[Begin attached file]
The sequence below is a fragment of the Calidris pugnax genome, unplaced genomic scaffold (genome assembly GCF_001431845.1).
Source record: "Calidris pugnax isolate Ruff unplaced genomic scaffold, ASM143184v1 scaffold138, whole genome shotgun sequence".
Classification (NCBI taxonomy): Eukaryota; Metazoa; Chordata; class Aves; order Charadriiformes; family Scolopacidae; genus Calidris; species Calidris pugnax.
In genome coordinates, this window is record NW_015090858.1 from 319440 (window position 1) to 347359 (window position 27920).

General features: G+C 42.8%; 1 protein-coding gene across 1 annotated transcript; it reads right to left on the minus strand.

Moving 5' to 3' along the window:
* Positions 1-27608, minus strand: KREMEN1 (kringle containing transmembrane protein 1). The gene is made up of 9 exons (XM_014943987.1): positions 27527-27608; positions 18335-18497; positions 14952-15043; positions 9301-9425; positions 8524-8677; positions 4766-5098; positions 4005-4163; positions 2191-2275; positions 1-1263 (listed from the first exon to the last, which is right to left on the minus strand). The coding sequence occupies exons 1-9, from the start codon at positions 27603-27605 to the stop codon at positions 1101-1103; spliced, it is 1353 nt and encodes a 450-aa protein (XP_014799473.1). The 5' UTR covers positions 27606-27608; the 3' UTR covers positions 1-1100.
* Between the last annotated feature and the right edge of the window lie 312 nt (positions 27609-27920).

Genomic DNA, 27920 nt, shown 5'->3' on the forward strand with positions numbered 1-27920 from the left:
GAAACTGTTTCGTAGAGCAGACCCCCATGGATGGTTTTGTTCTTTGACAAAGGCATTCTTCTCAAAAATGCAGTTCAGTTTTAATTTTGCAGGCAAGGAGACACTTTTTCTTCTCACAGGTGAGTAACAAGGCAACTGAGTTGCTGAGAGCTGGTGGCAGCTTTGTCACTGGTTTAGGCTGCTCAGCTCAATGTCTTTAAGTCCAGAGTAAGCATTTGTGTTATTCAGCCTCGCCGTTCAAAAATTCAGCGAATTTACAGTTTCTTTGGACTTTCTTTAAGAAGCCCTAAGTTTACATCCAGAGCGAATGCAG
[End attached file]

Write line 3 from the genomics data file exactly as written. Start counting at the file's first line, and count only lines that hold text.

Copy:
Classification (NCBI taxonomy): Eukaryota; Metazoa; Chordata; class Aves; order Charadriiformes; family Scolopacidae; genus Calidris; species Calidris pugnax.